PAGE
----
How to fire someone fairly: Document your decision
Employers can protect against employment lawsuits with good records showing that all discipline is based on solid business-related reasons. Courts seldom second-guess employer HR decisions as long as they appear to be fair and the employer treats similarly situated workers the same.
Be sure to document reasons that led to your decision to terminate
But no matter how fair you have been, always assume an employee who has been disciplined will sue, alleging some form of discrimination. Be prepared!
Recent case: Detra worked as a teacher for a nonprofit organization that provides child care and learning programs for low-income families. She supervised young children and led them in developmental activities.
Over a three-year period, Detra took FMLA leave for several medical conditions.
First, she needed a week off to treat migraine headaches. She filled out FMLA request forms and leave was approved. Several months later, she followed the same process to take FMLA leave for about five weeks to recover from a lower-back injury.
Then, the following year she was diagnosed with breast cancer and had to undergo a double mastectomy. A vice president asked her to delay the surgery, presumably so a substitute teacher could be arranged. But Detra explained the surgery could not wait, and her employer again approved FMLA leave. She returned to work after about five weeks off and requested intermittent FMLA leave for chemotherapy and other medical treatment.
Meanwhile, Detra had begun cataloging comments others made about her FMLA absences. For example, while discussing her intermittent leave request, she noted that her supervisor warned her she might be fired if she took more time off, even for chemotherapy. After Detra complained to HR, management told the supervisor that the comment had been inappropriate and asked her to apologize to Detra. The employer then transferred the supervisor and Detra’s intermittent leave was approved.
Meanwhile, one of Detra’s co-workers went to her supervisor and reported that she had seen Detra shake a child, spank another and swear in front of children. She also claimed Detra encouraged children to fight one another. That prompted an investigation, including a report to state authorities.
Detra was placed on leave and soon terminated for “substandard work performance,” “improper conduct,” “violation of company policy” and other wrongdoing.
Detra sued, alleging she had been terminated in retaliation for taking FMLA leave and for being disabled.
The employer countered that the individuals who decided to terminate Detra had valid reasons for the decision: Treating children poorly, prompting a state investigation of potential abuse.
The court sided with the employer. It reasoned that FMLA-related comments by a supervisor could be evidence of bias against Detra for taking FMLA leave or being disabled. However, the court concluded that the employer had well-documented, valid and compelling reasons for discharging Detra.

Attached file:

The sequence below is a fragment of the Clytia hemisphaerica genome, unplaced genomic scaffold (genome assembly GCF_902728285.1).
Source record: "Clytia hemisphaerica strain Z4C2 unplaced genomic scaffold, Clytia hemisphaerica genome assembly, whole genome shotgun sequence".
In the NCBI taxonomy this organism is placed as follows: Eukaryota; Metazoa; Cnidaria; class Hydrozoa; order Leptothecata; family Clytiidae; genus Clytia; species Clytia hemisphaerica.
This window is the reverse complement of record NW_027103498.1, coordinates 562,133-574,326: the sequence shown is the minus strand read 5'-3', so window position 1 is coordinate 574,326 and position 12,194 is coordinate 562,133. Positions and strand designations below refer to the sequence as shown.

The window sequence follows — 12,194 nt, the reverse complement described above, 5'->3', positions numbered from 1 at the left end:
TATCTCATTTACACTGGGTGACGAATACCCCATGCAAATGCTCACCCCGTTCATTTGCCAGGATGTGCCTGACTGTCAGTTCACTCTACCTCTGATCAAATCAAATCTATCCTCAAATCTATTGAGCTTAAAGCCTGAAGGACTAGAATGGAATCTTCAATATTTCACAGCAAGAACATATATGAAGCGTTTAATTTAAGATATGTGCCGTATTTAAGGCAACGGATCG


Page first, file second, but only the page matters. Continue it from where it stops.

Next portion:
Plus, the supervisor who had made the FMLA leave-related comments wasn’t involved in the termination decision. Thus any bias on her part wasn’t imputed to the employer. The case was dismissed. (Perkins v. Child Care Associates, 5th Cir., 2018)
Tip: When designing your disciplinary plan, require careful documentation.
One important detail: Always record the date when you made a decision to fire
Do you note the date and time of every termination decision? If not, you should.
Here’s why: An employee often knows when she’s about to be terminated. She may be going through a progressive discipline program. Or perhaps she’s on a performance improvement plan or on the receiving end of increasing criticism.
Chances are, she may begin thinking about her options for derailing the firing, including litigation.
And if she files an internal discrimination complaint or even an EEOC complaint, she opens you up for a potential retaliation lawsuit based on her protected activity.
But if you clearly made the termination decision before she filed the complaint, there can be no retaliation. Here’s how it played out in a recent case.
Recent case: Cheryl, a teacher, knew her performance was being scrutinized. Administrators had complained about her classroom policies and poor record of grading student work and entering the grades.
When the school scheduled a meeting to discuss her grading practices, she let her attorney know. The attorney then emailed the school and told them she had just filed an EEOC complaint alleging sex and religious discrimination. At the meeting, the school terminated her.
She sued, alleging retaliation.
But the school provided records showing it had already decided to terminate Cheryl before it scheduled the meeting and therefore before she engaged in protected activity. The court ruled there had been no retaliation. (Simani v. Beechnut Academy, 5th Cir., 2018)
Final note: Assume that any fired employee may sue. Document the disciplinary process as if that’s always the case.